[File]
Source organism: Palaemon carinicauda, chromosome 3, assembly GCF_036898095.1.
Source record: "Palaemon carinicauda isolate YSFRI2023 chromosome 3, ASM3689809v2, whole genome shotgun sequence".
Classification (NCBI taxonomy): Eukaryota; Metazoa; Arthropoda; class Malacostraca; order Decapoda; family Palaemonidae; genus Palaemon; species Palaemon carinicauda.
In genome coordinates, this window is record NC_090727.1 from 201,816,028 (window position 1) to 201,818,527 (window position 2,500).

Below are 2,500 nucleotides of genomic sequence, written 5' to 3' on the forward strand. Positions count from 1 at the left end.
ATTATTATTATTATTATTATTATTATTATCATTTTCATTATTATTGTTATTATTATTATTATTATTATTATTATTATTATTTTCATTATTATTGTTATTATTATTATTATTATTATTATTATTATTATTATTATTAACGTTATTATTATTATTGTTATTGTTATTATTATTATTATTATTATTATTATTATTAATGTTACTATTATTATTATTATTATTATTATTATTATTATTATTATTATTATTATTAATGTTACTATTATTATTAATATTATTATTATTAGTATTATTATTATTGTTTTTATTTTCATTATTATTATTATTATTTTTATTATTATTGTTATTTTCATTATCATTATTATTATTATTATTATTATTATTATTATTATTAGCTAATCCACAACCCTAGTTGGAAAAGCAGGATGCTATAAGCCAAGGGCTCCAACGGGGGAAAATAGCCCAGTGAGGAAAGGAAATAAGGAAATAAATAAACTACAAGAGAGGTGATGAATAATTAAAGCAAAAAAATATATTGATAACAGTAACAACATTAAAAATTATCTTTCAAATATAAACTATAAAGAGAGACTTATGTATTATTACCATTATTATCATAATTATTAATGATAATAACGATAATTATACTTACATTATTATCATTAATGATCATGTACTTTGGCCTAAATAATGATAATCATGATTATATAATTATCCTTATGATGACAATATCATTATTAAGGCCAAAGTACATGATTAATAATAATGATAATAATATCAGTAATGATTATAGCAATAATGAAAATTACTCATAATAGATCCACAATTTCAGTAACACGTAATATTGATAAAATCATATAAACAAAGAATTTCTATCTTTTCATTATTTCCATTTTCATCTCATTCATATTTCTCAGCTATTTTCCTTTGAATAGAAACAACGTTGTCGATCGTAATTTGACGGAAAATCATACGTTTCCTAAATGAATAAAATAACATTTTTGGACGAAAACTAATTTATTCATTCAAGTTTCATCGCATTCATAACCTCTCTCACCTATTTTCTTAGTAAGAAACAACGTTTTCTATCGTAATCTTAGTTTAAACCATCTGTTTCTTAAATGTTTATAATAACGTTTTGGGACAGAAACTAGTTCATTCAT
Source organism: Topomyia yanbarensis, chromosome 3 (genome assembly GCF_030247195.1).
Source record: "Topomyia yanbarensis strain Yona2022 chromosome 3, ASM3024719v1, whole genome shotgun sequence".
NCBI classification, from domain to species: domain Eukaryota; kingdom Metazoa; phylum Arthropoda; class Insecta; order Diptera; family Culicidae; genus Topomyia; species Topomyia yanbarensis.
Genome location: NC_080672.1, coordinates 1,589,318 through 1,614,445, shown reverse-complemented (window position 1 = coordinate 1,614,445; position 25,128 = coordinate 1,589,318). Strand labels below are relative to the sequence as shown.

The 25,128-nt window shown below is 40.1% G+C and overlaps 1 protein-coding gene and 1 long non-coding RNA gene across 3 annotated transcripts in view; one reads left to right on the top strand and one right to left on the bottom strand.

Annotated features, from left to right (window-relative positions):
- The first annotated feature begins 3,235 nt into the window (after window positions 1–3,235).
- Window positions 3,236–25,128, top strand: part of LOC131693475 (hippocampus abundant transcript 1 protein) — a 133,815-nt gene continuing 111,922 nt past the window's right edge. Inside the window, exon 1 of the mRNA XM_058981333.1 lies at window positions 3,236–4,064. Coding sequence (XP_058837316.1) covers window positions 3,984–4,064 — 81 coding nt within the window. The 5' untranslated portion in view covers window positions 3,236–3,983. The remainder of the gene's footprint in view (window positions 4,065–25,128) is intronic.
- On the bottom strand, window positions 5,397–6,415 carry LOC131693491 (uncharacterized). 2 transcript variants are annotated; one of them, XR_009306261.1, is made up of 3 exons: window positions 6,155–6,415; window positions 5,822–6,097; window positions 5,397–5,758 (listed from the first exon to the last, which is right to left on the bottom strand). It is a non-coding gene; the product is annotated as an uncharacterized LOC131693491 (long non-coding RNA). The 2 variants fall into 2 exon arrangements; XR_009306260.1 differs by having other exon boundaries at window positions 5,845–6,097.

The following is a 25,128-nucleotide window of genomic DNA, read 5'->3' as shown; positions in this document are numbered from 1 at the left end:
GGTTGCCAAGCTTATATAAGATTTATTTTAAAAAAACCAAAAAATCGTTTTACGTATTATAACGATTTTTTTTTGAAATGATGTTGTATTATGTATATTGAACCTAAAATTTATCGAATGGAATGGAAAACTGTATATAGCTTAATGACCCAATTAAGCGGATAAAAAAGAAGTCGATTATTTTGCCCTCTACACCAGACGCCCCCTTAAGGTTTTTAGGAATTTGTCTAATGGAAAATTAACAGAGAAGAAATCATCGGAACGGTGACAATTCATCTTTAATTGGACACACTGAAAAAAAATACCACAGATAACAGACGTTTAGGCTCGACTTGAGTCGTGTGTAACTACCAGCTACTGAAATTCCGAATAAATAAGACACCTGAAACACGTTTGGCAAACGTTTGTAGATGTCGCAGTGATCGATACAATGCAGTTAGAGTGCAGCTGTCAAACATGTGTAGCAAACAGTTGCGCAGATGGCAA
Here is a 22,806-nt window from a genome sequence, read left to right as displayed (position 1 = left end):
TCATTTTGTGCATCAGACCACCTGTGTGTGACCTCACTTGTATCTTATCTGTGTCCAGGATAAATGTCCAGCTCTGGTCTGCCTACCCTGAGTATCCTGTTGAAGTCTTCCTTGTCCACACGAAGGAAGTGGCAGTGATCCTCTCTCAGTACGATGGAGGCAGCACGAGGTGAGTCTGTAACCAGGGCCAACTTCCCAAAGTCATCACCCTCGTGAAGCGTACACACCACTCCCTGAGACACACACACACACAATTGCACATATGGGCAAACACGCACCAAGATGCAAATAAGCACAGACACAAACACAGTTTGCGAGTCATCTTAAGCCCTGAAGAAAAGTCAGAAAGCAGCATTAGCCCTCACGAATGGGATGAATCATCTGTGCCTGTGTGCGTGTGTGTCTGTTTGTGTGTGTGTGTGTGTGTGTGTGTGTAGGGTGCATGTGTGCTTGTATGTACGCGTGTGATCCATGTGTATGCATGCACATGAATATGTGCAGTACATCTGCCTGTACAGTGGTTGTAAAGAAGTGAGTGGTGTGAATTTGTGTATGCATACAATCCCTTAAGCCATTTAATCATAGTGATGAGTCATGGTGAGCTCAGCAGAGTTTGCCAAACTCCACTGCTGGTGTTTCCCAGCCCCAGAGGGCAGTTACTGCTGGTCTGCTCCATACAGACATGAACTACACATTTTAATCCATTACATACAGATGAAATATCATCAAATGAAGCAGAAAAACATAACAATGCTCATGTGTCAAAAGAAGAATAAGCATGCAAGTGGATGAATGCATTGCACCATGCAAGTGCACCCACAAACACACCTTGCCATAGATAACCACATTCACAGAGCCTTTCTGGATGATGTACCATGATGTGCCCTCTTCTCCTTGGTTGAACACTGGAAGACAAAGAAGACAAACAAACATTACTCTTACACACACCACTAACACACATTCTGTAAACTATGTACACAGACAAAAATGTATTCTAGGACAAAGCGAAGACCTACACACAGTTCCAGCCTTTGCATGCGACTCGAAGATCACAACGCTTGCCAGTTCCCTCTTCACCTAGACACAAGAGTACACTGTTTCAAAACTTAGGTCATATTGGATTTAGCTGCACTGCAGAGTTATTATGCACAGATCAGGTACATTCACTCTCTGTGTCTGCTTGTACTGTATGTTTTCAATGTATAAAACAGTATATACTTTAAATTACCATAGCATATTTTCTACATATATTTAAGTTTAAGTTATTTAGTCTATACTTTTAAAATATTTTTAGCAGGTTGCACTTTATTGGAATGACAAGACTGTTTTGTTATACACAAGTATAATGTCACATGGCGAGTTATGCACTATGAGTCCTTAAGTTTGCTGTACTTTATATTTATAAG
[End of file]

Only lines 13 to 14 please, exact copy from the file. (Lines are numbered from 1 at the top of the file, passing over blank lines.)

- The first annotated feature begins 3,235 nt into the window (after window positions 1–3,235).
- Window positions 3,236–25,128, top strand: part of LOC131693475 (hippocampus abundant transcript 1 protein) — a 133,815-nt gene continuing 111,922 nt past the window's right edge. Inside the window, exon 1 of the mRNA XM_058981333.1 lies at window positions 3,236–4,064. Coding sequence (XP_058837316.1) covers window positions 3,984–4,064 — 81 coding nt within the window. The 5' untranslated portion in view covers window positions 3,236–3,983. The remainder of the gene's footprint in view (window positions 4,065–25,128) is intronic.